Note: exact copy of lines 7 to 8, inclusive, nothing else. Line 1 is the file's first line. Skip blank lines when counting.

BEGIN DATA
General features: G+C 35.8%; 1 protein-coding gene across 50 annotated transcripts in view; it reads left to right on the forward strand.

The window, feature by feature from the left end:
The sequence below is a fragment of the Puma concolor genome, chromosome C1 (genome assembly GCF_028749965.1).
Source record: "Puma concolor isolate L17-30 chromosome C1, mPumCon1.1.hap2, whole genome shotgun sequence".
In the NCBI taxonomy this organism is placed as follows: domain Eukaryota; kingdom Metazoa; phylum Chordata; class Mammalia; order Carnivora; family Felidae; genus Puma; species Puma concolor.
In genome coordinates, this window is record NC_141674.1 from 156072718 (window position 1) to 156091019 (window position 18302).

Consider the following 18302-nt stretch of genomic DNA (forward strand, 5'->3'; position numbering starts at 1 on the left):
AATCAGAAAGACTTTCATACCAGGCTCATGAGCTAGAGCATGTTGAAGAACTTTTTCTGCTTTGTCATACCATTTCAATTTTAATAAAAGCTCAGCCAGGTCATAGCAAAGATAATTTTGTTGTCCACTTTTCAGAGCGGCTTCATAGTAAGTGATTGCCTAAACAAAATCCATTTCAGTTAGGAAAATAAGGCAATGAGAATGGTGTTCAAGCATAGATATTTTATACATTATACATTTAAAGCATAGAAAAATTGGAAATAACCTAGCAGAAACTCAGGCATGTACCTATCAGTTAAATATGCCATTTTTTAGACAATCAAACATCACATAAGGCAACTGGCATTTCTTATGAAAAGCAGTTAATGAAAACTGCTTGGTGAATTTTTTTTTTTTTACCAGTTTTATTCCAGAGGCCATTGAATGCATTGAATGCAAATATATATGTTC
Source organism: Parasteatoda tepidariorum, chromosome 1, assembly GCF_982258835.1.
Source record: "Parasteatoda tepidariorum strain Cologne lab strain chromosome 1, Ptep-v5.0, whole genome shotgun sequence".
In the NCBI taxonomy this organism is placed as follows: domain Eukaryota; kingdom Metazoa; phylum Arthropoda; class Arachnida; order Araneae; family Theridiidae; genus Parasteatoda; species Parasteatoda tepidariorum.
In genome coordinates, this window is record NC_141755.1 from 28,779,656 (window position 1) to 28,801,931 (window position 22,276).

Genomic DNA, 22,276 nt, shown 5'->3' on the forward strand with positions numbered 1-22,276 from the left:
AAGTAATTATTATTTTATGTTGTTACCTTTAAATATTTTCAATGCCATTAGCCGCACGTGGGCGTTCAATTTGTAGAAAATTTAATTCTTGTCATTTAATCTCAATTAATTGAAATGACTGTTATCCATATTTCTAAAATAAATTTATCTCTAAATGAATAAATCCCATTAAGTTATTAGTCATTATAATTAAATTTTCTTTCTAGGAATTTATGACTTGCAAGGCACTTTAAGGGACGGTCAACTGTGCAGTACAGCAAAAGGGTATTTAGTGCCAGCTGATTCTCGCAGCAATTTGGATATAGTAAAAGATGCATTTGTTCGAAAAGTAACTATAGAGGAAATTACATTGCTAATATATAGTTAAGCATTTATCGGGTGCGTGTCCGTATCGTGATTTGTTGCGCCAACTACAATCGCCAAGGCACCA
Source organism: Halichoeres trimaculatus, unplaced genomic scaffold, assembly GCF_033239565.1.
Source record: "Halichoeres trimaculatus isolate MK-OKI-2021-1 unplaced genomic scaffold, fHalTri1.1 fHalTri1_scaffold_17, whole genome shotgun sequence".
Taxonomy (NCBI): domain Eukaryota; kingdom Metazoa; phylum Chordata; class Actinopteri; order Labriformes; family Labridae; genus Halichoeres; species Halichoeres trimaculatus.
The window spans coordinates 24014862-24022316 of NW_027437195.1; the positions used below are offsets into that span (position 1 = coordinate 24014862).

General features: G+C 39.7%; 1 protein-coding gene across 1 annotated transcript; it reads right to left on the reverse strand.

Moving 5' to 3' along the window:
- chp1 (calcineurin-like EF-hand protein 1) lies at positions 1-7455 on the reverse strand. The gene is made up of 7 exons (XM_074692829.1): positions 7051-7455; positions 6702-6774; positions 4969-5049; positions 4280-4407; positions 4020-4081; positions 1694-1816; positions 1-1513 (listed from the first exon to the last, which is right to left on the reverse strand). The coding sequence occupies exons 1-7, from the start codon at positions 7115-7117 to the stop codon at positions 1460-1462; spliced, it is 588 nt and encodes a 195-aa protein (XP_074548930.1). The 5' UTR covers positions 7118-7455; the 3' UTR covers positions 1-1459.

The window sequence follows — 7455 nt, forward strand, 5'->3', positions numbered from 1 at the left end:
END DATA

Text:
Consider the following 18302-nt stretch of genomic DNA (forward strand, 5'->3'; position numbering starts at 1 on the left):
AATCAGAAAGACTTTCATACCAGGCTCATGAGCTAGAGCATGTTGAAGAACTTTTTCTGCTTTGTCATACCATTTCAATTTTAATAAAAGCTCAGCCAGGTCATAGCAAAGATAATTTTGTTGTCCACTTTTCAGAGCGGCTTCATAGTAAGTGATTGCCTAAACAAAATCCATTTCAGTTAGGAAAATAAGGCAATGAGAATGGTGTTCAAGCATAGATATTTTATACATTATACATTTAAAGCATAGAAAAATTGGAAATAACCTAGCAGAAACTCAGGCATGTACCTATCAGTTAAATATGCCATTTTTTAGACAATCAAACATCACATAAGGCAACTGGCATTTCTTATGAAAAGCAGTTAATGAAAACTGCTTGGTGAATTTTTTTTTTTTTACCAGTTTTATTCCAGAGGCCATTGAATGCATTGAATGCAAATATATATGTTC